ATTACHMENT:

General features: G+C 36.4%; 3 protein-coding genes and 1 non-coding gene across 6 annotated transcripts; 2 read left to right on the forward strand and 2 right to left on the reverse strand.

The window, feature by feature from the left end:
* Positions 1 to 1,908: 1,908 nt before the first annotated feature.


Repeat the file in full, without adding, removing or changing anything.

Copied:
General features: G+C 36.4%; 3 protein-coding genes and 1 non-coding gene across 6 annotated transcripts; 2 read left to right on the forward strand and 2 right to left on the reverse strand.

The window, feature by feature from the left end:
* Positions 1 to 1,908: 1,908 nt before the first annotated feature.